Purpose: To investigate the prevalence of age-related maculopathy in three racial/ethnic groups, non-Hispanic whites, non-Hispanic blacks, and Mexican Americans.
Methods: People 40 years of age or older who participated in a nationally representative population-based sample of the Third National Health and Nutrition Examination Survey were examined from 1988 to 1991. Age-related maculopathy was determined by grading of fundus photographs using a standardized protocol for a sample of 4007 persons.
Results: The prevalence of any age-related maculopathy in the civilian noninstitutionalized United States population including those 40 years of age or older was 9.2% as estimated from the sample. Prevalence was higher in non-Hispanic whites (9.3%) compared with non-Hispanic blacks (7.4%) and Mexican Americans (7.1%). Before 60 years of age, Mexican Americans (odds ratio [OR], 1.53; 95% confidence interval [CI] 1.0-2.35) and non-Hispanic blacks (OR, 1.59; 95% CI, 0.86-2.95) had a greater chance of having any maculopathy than non-Hispanic whites; thereafter, Mexican Americans (OR, 0.63; 95% CI, 0.44-0.90) and non-Hispanic blacks (OR, 0.50; 95% CI, 0.37-0.68) had a lesser chance than non-Hispanic whites.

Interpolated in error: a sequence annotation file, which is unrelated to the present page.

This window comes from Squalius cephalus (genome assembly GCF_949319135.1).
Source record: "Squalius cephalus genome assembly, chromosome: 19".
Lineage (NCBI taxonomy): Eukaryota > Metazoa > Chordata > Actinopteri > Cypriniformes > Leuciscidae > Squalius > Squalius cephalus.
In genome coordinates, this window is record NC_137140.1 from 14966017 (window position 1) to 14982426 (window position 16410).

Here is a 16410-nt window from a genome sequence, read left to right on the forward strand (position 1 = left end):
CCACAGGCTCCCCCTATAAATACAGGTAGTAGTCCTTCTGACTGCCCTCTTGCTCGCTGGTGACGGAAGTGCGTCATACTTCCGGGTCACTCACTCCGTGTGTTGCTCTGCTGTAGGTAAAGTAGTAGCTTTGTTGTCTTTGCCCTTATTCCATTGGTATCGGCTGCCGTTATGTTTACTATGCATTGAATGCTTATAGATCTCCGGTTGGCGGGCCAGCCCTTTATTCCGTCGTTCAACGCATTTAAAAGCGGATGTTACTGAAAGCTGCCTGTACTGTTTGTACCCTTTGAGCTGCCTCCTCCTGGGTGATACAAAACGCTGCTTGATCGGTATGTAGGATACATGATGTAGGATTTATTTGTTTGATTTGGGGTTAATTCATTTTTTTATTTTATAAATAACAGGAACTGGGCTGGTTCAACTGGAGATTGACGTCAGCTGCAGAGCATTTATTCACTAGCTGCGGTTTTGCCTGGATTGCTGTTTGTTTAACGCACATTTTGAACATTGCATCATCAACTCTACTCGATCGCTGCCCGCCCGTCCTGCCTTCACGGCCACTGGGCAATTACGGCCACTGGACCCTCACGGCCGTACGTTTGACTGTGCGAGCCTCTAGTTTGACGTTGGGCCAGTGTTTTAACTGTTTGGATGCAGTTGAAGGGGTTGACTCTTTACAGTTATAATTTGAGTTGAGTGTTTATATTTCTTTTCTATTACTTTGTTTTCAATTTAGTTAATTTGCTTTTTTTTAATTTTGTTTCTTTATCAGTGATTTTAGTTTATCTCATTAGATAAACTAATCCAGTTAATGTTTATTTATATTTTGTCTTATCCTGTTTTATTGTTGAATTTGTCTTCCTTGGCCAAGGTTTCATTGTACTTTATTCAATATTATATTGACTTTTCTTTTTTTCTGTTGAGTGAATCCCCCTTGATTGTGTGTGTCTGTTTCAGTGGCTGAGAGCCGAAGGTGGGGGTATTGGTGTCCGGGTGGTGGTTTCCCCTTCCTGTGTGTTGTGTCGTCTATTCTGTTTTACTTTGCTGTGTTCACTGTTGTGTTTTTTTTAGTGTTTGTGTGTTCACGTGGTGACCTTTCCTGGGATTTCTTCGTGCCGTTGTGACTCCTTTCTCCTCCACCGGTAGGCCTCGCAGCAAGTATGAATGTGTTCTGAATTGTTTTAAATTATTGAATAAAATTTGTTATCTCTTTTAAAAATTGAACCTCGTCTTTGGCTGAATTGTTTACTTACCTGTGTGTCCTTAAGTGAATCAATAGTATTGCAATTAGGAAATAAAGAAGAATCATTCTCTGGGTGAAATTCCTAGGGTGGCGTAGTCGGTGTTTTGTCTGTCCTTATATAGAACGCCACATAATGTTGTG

Conclusion: These survey data indicate that age-related maculopathy is prevalent in all groups studied. Differences among the racial/ethnic groups vary by age and sex.